1.1 Identify legislation relating to general health and safety in a health or social care work setting.
The Health and Safety at Work act 1974 relates to the general health and safety in a healthcare work setting. This acts as an umbrella for the other legislations which we must follow:
MANUAL HANDLING OPERATION REGULATIONS 1992 -Moving & Handling Techniques which are used to move people and objects in a manor which will avoid injury
CONTROL OF SUBSTANCES HAZARDOUS TO HEALTH 2002 (COSHH) carers should have a full understanding of disposing of and storing of all substance especially with regards Infection control. All carers must understand the importance of infection control whilst caring for individuals
REPORTING OF INJURIES DISEASES AND DANGEROUS OCCURENCES 1995 (RIDDOR) The carer should have a good understanding of the requirements of reporting accidents and ill health
FOOD SAFETY ACT 1990 – Food Hygiene The carer should be able to cook, prepare and store foods which are safe and would avoid food poisoning.
Describe the main points of the health and safety policies and procedures agreed with the employer.
HEALTH & SAFETY AT WORK ACT 1974
This was the first act to protect all employees regardless of their work place. It puts the onus on the employer to create a safe working environment for all employees. It says the employer must ensure the health & safety of all people on the premise sand to eliminate risks where ever possible. It also states that employers must maintain their safety and that of others with whom they work.
The types of things you must do in relation to this act are:
Attend all mandatory and any other relevant training eg. Manual Handling, Fire safety, S.O.V.A, Infection Control.
Recognise and report signs of potential danger eg worn carpets, trailing cables, blocked fire exits
Recognise and report signs of potential violence or abuse
Report all accident in the accident book
Never work if you are ill with a communicable illness, or under the influence of alcohol or drugs
Follow COSHH regulations dispose of contaminated waste correctly. Store Dangerous substances correctly
CONTROL OF SUBSTANCES HAZARDOUS TO HEALTH2002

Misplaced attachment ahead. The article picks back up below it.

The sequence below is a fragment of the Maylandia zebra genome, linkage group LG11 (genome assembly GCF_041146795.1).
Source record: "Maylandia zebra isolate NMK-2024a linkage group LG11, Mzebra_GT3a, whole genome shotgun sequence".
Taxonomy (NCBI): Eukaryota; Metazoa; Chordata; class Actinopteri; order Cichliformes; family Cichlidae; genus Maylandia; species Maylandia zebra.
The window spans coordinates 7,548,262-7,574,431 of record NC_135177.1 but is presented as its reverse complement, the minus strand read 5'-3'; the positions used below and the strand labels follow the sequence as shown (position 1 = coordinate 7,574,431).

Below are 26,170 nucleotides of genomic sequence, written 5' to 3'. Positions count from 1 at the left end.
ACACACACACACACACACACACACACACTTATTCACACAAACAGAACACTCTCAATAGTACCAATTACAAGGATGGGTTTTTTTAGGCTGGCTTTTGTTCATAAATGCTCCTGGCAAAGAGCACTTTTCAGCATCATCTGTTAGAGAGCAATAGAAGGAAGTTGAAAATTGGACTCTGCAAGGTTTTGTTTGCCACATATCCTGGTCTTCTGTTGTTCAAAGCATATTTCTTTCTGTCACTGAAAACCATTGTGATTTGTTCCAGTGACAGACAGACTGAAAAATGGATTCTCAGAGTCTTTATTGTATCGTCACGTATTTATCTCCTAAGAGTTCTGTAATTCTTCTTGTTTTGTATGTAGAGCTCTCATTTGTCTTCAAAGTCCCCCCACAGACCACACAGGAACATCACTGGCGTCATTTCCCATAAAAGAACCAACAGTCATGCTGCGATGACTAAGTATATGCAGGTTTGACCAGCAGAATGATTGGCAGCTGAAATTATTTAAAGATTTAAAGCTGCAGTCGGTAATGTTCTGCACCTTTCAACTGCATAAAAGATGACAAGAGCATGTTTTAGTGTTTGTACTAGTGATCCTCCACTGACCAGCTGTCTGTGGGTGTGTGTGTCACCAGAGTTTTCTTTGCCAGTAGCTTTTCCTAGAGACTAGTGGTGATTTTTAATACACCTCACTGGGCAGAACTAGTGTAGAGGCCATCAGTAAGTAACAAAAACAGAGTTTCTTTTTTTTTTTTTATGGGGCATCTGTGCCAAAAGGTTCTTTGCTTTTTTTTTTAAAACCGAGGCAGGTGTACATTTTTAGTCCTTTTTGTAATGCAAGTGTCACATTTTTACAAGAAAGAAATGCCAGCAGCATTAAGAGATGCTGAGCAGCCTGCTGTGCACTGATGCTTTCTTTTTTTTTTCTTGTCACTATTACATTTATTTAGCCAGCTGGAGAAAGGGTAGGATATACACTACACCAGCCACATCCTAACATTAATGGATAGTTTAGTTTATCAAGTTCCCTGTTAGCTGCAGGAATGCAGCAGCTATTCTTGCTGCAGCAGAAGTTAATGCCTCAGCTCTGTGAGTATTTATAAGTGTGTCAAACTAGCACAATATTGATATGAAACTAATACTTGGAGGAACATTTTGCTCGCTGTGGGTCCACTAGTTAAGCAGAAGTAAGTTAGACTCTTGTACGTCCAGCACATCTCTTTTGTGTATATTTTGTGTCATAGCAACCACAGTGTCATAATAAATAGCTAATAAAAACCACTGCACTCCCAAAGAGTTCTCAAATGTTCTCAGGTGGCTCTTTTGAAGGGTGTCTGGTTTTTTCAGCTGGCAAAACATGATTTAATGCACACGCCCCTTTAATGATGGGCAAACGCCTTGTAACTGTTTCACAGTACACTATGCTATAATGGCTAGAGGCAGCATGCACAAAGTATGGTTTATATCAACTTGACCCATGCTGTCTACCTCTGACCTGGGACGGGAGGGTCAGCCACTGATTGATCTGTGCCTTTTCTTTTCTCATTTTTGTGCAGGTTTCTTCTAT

What are hazardous substances? This can include things such as chemicals, fumes, dust, vapours, mist, gases. It is most likely that the main hazardous substances you will encounter will be cleaning chemicals, clinical waste, soiled laundry and body fluids such as urine and blood. You will need to have a full understanding of the correct way to handle and store hazardous substances and also the correct way to dispose of them.
Wear apron and gloves wash hands before and after to maintain infection control
Store hazardous substances according to the manufacturers instructions
Know correct procedure in the event of a spillage
Dispose of hazardous waste in the correct manner
REPORTING OF INJURIES DISEASES AND DANGEROUS OCCURENCES 1995
The reporting of accidents and ill health at work is a legal requirement. All accidents and dangerous occurrences should be reported to the incident contact centre which was established in April 2001. Reportable diseases include:
Some skin diseases such as dermatitis, skin cancer, ulcers
Lung disease, including occupational asthma
Reportable injuries include:
Fractures other than fingers, thumbs or toes
Dislocation of shoulder, hip, knee or spine
Carers should always report accidents in the accident book and to their Line Manager
FOOD SAFETY ACT 1990
This act makes it an offence to offer a service user contaminated food which may be injurious to health. It is important as a carer that you check the date on food, ensure it has been stored correctly, and it is cooked correctly. Ensure it has not been contaminated by cross infection, therefore always wear appropriate PPE when handling and preparing food. The carer should be able to cook prepare and store foods which are safe and would avoid food poisoning.
Outline the main health and safety responsibilities of:
Take reasonable care for your own safety and that of others
Co-operate with the employer in respect of health & safety matters
Not intentionally damage any health & safety equipment or materials provided by the employer
Using the systems and procedures correctly
Reporting flaws or gaps in the systems, equipment or procedures in use
the employer or manager
Provide a safe workplace
Ensure safe access to and from the workplace
provide information on health & safety
provide health & safety training
undertake risk assessments for al hazards
Update systems and procedures
others in the work setting
Express their needs and preferences in the area of their health and well-being
Individuals should be encouraged to understand and take responsibility for promoting their own health & care
Assess and manage risks to their health and well-being
Identify and report any factors that may put themselves or others at risk
Visitors to sign in on arrival and wear id badges if appropriate
Identify tasks relating to health and safety that should not be carried out without special training
Carers should not complete any tasks they do not feel competent to do or which they have not been fully trained to carry out. This could include:
Explain how to access additional support and information relating to health and safety